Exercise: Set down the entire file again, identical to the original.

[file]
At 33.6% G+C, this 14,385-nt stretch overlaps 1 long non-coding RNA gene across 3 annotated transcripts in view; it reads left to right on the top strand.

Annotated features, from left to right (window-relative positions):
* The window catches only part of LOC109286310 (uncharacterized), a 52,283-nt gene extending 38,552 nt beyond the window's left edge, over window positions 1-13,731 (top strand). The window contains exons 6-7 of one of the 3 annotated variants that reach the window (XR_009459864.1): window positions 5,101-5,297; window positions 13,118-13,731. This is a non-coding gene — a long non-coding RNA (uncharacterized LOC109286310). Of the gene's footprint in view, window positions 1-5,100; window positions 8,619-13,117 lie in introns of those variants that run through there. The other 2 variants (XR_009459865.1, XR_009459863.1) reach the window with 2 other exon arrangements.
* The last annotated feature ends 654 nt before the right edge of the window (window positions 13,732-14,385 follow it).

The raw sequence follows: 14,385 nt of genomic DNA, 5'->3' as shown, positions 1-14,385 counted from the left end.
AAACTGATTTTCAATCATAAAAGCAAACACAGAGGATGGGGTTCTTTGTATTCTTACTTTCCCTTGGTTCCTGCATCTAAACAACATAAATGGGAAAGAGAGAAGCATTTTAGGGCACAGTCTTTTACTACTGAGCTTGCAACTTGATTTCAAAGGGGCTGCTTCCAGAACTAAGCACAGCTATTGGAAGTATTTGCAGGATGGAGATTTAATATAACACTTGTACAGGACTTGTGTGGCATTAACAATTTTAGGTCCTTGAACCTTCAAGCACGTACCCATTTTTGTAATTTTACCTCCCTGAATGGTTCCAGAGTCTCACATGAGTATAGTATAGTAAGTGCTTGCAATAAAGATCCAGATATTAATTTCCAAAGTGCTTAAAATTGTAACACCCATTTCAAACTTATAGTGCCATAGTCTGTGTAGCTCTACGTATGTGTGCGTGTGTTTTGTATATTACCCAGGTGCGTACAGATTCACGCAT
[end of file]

At 33.6% G+C, this 14,385-nt stretch overlaps 1 long non-coding RNA gene across 3 annotated transcripts in view; it reads left to right on the top strand.

Annotated features, from left to right (window-relative positions):
* The window catches only part of LOC109286310 (uncharacterized), a 52,283-nt gene extending 38,552 nt beyond the window's left edge, over window positions 1-13,731 (top strand). The window contains exons 6-7 of one of the 3 annotated variants that reach the window (XR_009459864.1): window positions 5,101-5,297; window positions 13,118-13,731. This is a non-coding gene — a long non-coding RNA (uncharacterized LOC109286310). Of the gene's footprint in view, window positions 1-5,100; window positions 8,619-13,117 lie in introns of those variants that run through there. The other 2 variants (XR_009459865.1, XR_009459863.1) reach the window with 2 other exon arrangements.
* The last annotated feature ends 654 nt before the right edge of the window (window positions 13,732-14,385 follow it).

The raw sequence follows: 14,385 nt of genomic DNA, 5'->3' as shown, positions 1-14,385 counted from the left end.
AAACTGATTTTCAATCATAAAAGCAAACACAGAGGATGGGGTTCTTTGTATTCTTACTTTCCCTTGGTTCCTGCATCTAAACAACATAAATGGGAAAGAGAGAAGCATTTTAGGGCACAGTCTTTTACTACTGAGCTTGCAACTTGATTTCAAAGGGGCTGCTTCCAGAACTAAGCACAGCTATTGGAAGTATTTGCAGGATGGAGATTTAATATAACACTTGTACAGGACTTGTGTGGCATTAACAATTTTAGGTCCTTGAACCTTCAAGCACGTACCCATTTTTGTAATTTTACCTCCCTGAATGGTTCCAGAGTCTCACATGAGTATAGTATAGTAAGTGCTTGCAATAAAGATCCAGATATTAATTTCCAAAGTGCTTAAAATTGTAACACCCATTTCAAACTTATAGTGCCATAGTCTGTGTAGCTCTACGTATGTGTGCGTGTGTTTTGTATATTACCCAGGTGCGTACAGATTCACGCAT